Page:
Esther’s father had passed on to her, along with the memory of her forebears and her people, the memory of a God who is the origin of all and to whom all are called to answer. The memory of God the Father, who chose a people for himself and who acts in history for our salvation. The memory of this Father sheds light on our deepest human identity: where we come from, who we are, and how great is our dignity. Certainly we come from our parents and we are their children, but we also come from God who has created us in his image and called us to be his children. Consequently, at the origin of every human being there is not something haphazard or chance, but a loving plan of God. This was revealed to us by Jesus Christ, the true Son of God and a perfect man. He knew whence he came and whence all of us have come: from the love of his Father and our Father.
Faith, then, is not merely a cultural heritage, but the constant working of the grace of God who calls and our human freedom, which can respond or not to his call. Even if no one can answer for another person, Christian parents are still called to give a credible witness of their Christian faith and hope. The need to ensure that God’s call and the good news of Christ will reach their children with the utmost clarity and authenticity.
As the years pass, this gift of God which the parents have helped set before the eyes of the little ones will also need to be cultivated with wisdom and gentleness, in order to instill in them a capacity for discernment. Thus, with the constant witness of the their parents’ conjugal love, permeated with a living faith, and with the loving accompaniment of the Christian community, children will be helped better to appropriate the gift of their faith, to discover the deepest meaning of their own lives and to respond with joy and gratitude.
The Christian family passes on the faith when parents teach their children to pray and when they pray with them (cf. Familiaris Consortio, 60); when they lead them to the sacraments and gradually introduce them to the life of the Church; when all join in reading the Bible, letting the light of faith shine on their family life and praising God as our Father.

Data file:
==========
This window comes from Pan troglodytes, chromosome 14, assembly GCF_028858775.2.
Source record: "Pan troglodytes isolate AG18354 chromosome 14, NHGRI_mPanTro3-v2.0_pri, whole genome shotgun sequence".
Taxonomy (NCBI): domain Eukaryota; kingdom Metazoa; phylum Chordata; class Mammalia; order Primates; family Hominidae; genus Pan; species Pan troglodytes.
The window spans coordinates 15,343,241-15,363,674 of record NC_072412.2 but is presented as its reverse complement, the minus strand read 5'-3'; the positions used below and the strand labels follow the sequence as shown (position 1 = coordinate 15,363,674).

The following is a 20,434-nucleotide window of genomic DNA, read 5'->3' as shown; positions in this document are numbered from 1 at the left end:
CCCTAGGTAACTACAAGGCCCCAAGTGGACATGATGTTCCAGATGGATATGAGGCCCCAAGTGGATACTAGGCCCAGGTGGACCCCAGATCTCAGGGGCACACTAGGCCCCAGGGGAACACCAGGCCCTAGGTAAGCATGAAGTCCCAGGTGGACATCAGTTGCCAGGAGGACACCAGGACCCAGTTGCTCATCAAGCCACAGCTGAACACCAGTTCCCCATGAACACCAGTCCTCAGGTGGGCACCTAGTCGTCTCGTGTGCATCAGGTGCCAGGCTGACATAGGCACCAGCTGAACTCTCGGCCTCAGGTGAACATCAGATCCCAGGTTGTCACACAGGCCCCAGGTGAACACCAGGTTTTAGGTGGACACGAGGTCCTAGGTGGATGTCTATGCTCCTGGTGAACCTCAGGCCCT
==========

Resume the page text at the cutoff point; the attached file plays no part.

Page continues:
In contemporary culture, we often see an excessive exaltation of the freedom of the individual as an autonomous subject, as if we were self-created and self-sufficient, apart from our relationship with others and our responsibilities in their regard. Attempts are being made to organize the life of society on the basis of subjective and ephemeral desires alone, with no reference to objective, prior truths such as the dignity of each human being and his inalienable rights and duties, which every social group is called to serve.
The Church does not cease to remind us that true human freedom derives from our having been created in God’s image and likeness. Christian education is consequently an education in freedom and for freedom. “We do not do good as slaves, who are not free to act otherwise, bur we do it because we are personally responsible for the world; because we love truth and goodness, because we love God himself and therefore his creatures as well. This is the true freedom to which the Holy Spirit wants to lead us (Homily for the Vigil of Pentecost, June 9, 2006).